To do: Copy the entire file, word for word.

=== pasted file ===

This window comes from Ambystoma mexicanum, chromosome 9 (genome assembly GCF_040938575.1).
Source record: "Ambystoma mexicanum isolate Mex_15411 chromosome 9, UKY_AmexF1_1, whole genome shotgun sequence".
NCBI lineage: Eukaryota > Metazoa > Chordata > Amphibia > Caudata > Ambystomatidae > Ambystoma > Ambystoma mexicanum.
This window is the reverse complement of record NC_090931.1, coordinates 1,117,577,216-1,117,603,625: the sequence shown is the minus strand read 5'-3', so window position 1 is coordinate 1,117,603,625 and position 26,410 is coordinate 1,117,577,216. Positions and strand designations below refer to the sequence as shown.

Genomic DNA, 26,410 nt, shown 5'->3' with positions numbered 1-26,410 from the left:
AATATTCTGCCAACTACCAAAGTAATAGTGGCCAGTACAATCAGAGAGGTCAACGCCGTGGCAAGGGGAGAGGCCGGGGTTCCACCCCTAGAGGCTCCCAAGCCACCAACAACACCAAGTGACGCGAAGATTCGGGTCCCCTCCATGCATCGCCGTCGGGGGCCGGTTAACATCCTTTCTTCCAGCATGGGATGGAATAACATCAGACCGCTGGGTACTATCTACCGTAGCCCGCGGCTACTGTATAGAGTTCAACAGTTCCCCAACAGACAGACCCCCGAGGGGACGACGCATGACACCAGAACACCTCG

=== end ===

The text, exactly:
This window comes from Ambystoma mexicanum, chromosome 9 (genome assembly GCF_040938575.1).
Source record: "Ambystoma mexicanum isolate Mex_15411 chromosome 9, UKY_AmexF1_1, whole genome shotgun sequence".
NCBI lineage: Eukaryota > Metazoa > Chordata > Amphibia > Caudata > Ambystomatidae > Ambystoma > Ambystoma mexicanum.
This window is the reverse complement of record NC_090931.1, coordinates 1,117,577,216-1,117,603,625: the sequence shown is the minus strand read 5'-3', so window position 1 is coordinate 1,117,603,625 and position 26,410 is coordinate 1,117,577,216. Positions and strand designations below refer to the sequence as shown.

Genomic DNA, 26,410 nt, shown 5'->3' with positions numbered 1-26,410 from the left:
AATATTCTGCCAACTACCAAAGTAATAGTGGCCAGTACAATCAGAGAGGTCAACGCCGTGGCAAGGGGAGAGGCCGGGGTTCCACCCCTAGAGGCTCCCAAGCCACCAACAACACCAAGTGACGCGAAGATTCGGGTCCCCTCCATGCATCGCCGTCGGGGGCCGGTTAACATCCTTTCTTCCAGCATGGGATGGAATAACATCAGACCGCTGGGTACTATCTACCGTAGCCCGCGGCTACTGTATAGAGTTCAACAGTTCCCCAACAGACAGACCCCCGAGGGGACGACGCATGACACCAGAACACCTCG